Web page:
Section 230: What is It and Why It Needs to Change

Social media websites and apps, ranging from Meta (Facebook and Instagram) to TikTok and YouTube, are generally shielded by Section 230, a Provision of the Communication Decency Act. The language of the act states that, “No provider or user of an interactive computer service shall be treated as the publisher or speaker of any information provided by another information content provider” (47 U.S.C. § 230). What this means is that social media companies are not on the hook for the content published by its users.


Sure, these companies can enact their own terms of service that take a stand against harassment, social media addiction, bullying, doxing, and other malicious acts, but there is nothing holding them legally liable for the results of violations. As social media usage spirals out of control, Congress and the Supreme Court have begun to revisit whether this is the best policy or not.


Section 230 was passed in 1996 when the internet was still considered a new frontier.


In 1996, only 20 million Americans had access to the internet, Amazon was still a small online bookstore, and even more stunning compared to today, Americans spent fewer than a half hour online a month. In today age, that is unfathomable. To say the average person is consuming social media with excessive screen time would be an understatement. According to Nielsen, Americans now spend 27 hours a month online, 54 times as much as when Section 230 was enacted. Facebook alone has over a billion users.

Social media companies have been worried about Section 230 being revisited, as they would then be accountable for the content being published by users. The argument in favor of keeping Section 230 is that websites like Reddit, Twitter, and Facebook could be sued directly every time a user crosses the line.  Other arguments are that innovation would be diminished due to the increase in liability, and that websites that contain “controversial” content would be pressured to silence “unpopular” opinions. This has companies and individuals complaining about their First Amendment rights, but in reality, these private companies can choose to allow or ban whatever content they want.


Section 230 acts as a legal shield for social media companies.


The harms that come from social media use and social media addiction are allowed to proceed without the social media companies harboring any responsibility. Even Meta’s Mark Zuckerberg has admitted to Congress that “it may make sense for there to be liability for some of the content,” and that Facebook “would benefit from clearer guidance from elected officials.” While running for office, President Biden told the New York Times that Section 230 should be “revoked, immediately,” and Senator Lindsey Graham (R-SC) has said, “Section 230 as it exists today has got to give.” And it’s possible we will see some of these changes soon.



In October of 2022, the Supreme Court of the United States granted a writ of certiorari for the case of Gonzales v. Google. In November of 2015, Nohemi Gonzalez was a 23-year-old American student studying in Paris who was killed when individuals affiliated with the terrorist group ISIS opened fire in a Paris café. That month, ISIS claimed responsibility for over 100 people killed in Paris. The Gonzales family and estate sued Google as the owner of YouTube. Their claim is that ISIS has posted hundreds of videos to YouTube specifically meant to incite violence and recruit potential supporters.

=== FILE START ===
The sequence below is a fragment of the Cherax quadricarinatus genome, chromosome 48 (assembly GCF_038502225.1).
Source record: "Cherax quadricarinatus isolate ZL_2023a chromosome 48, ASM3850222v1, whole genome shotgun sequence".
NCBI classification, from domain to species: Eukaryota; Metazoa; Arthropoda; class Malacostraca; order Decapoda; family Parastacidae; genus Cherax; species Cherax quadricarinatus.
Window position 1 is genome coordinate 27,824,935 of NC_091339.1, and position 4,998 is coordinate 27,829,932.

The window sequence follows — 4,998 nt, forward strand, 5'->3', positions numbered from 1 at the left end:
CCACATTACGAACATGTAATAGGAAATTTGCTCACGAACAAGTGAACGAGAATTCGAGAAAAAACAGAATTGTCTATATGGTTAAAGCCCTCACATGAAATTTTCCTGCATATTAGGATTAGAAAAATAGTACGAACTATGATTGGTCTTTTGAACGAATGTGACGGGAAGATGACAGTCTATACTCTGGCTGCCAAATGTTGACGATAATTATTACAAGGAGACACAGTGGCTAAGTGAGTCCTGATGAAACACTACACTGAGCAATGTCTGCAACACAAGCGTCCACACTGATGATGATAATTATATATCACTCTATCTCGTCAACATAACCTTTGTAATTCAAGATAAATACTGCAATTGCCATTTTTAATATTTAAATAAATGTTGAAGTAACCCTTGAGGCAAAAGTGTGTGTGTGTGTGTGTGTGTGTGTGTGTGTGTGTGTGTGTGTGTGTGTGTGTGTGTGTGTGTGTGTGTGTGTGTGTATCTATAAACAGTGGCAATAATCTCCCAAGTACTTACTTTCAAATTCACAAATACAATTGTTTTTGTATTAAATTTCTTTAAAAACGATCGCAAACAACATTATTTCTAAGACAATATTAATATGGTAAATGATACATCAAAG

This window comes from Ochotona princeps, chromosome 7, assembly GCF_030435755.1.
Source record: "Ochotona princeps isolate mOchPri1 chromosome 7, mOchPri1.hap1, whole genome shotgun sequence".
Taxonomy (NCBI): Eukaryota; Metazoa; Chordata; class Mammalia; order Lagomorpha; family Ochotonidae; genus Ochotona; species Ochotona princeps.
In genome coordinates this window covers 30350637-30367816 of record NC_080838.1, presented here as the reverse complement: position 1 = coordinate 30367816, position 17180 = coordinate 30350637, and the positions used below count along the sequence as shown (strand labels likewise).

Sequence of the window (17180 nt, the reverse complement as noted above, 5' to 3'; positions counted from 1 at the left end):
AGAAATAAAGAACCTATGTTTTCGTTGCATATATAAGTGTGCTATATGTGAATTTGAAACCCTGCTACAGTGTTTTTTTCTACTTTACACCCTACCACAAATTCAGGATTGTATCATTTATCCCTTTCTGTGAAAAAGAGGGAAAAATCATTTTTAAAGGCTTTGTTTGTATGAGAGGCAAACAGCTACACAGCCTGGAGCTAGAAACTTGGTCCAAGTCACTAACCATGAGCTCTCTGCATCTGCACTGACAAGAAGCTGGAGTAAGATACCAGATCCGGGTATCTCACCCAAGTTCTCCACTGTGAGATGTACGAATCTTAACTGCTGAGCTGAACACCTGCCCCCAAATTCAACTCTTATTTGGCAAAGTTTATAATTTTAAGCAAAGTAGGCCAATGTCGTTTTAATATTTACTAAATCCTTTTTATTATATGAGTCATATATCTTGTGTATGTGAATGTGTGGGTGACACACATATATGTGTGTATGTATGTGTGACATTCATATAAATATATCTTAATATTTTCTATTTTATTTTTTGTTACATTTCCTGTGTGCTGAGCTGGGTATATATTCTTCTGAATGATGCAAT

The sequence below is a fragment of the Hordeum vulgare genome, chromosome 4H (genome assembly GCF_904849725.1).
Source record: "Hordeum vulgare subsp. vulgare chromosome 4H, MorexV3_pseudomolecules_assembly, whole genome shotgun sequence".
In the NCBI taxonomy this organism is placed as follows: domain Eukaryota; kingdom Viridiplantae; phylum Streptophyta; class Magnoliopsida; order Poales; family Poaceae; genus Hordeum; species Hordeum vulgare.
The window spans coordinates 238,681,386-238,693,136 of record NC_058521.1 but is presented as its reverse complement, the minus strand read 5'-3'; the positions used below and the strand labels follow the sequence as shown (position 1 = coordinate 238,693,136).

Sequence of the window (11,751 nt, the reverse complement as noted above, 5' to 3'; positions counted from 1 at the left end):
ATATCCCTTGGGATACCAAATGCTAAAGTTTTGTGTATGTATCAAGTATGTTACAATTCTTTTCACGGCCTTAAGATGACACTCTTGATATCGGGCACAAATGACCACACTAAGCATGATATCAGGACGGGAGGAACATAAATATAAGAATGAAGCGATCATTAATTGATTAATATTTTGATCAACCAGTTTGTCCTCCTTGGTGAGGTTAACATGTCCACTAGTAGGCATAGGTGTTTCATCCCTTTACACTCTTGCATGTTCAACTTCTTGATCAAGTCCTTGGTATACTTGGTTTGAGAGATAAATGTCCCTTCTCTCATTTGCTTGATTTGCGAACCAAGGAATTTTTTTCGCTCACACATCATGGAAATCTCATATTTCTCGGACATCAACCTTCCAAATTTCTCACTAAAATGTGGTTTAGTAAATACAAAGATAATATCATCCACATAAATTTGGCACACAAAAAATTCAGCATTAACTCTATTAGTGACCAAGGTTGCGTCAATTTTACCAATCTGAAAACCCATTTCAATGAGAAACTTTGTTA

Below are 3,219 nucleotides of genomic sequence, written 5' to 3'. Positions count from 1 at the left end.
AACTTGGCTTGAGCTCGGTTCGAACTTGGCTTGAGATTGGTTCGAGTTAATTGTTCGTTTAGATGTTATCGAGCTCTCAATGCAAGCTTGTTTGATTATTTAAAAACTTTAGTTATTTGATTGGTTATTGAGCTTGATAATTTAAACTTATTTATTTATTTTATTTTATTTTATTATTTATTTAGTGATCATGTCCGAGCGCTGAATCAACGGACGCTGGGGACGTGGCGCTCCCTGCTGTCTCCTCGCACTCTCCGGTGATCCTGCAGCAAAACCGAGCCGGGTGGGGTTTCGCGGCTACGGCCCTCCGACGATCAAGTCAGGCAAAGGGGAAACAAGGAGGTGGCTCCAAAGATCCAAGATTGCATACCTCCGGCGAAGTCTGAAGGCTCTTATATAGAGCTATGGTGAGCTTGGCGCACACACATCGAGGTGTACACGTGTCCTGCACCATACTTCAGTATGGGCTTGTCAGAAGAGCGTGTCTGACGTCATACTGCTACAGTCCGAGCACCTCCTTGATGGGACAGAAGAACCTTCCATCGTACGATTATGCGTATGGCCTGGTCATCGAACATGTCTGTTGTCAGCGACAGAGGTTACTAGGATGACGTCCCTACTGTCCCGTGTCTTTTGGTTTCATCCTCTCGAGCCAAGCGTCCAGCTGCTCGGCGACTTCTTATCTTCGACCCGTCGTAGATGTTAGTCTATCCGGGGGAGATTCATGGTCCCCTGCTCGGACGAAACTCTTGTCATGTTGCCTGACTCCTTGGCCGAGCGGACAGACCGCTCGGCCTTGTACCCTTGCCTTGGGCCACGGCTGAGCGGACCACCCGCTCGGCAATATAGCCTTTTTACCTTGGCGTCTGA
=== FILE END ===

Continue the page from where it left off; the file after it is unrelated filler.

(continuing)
They take it a step further by alleging that YouTube’s algorithms promoted this radicalized content to users whose characteristics suggested that they would be interested in said videos. Section 230 current shields companies like Google from being held accountable for this, and two appeals courts sided with the internet giant. However, it is now in the hands of the Supreme Court to determine whether companies like Google can in fact be sued over these types of targeted algorithms. Because the basis of the suit is more about promoting content then regulating it, this type of lawsuit and others like it have teeth that social media companies should be running scared from.

Revisiting Section 230 is long overdue as social media harms, including social media addiction, have spiraled out of control with the sheer amount of users and the vast content landscape. Meta is currently embroiled in various lawsuits, including a multi-district litigation lawsuit, involving their algorithm and how it detrimental effects on children and teens.



“Meta has invested billions of dollars to intentionally design their products to be addictive,” the lawsuit stated, “and encourages use they know will be problematic and highly detrimental to their users’ mental health. The various lawsuits are taking Meta (and other social media companies) to task over their content causing social media addiction, anxiety, depression, self-harm, eating disorders, and even suicidal ideation.


By using Section 230 as a shield, these massive media conglomerates can continue on their current path- raking in billions of dollars of revenue and having zero accountability. It’s time for the US Congress, the Supreme Court, and social media companies themselves to step up to address the insurmountable harms caused by social media.


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